# Showing that the analytic definition of the Euler Constant is $O(n^{-1})$ [duplicate]

I'm stumped by this one exercise. The question is to "Prove that there exists a positive constant $\gamma$ such that $$\sum_{k=1}^n k^{-1} - \log{n} = \gamma + O(n^{-1})$$ by comparing the sum to a Riemann sum for $\int_1^n x^{-1} dx$."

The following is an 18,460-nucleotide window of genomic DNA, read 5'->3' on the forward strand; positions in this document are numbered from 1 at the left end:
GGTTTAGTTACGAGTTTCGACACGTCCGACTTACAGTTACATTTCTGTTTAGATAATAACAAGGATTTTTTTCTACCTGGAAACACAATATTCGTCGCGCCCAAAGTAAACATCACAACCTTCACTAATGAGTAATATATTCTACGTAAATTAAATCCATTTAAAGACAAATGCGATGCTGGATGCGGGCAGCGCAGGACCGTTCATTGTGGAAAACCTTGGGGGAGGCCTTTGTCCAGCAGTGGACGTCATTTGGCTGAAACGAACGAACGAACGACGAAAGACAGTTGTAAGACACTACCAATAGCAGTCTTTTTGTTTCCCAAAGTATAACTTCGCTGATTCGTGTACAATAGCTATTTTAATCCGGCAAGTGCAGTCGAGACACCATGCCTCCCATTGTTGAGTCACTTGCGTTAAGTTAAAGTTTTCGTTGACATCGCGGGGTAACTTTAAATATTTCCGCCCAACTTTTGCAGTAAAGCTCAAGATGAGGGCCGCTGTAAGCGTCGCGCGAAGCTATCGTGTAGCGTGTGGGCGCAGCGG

However, I can't seem to figure out how to show that the approximation is $O(n^{-1})$. By taking the obvious (the left- and right-hand) Riemann sums for the integral, I can get the bound $0 \le \sum_{k=1}^n k^{-1} - \log{n} \le 1$, which is good enough to show that $\gamma = \lim_{n\to \infty} \sum_{k=1}^n k^{-1} - \log{n}$ exists (I think, if I also use the monotonicity of the harmonic numbers and $\log$), but not that the error is $O(n^{-1})$. I think that I need to use the definition of $\gamma$ to get the approximation, but I don't see how I can do any more with the Riemann sum.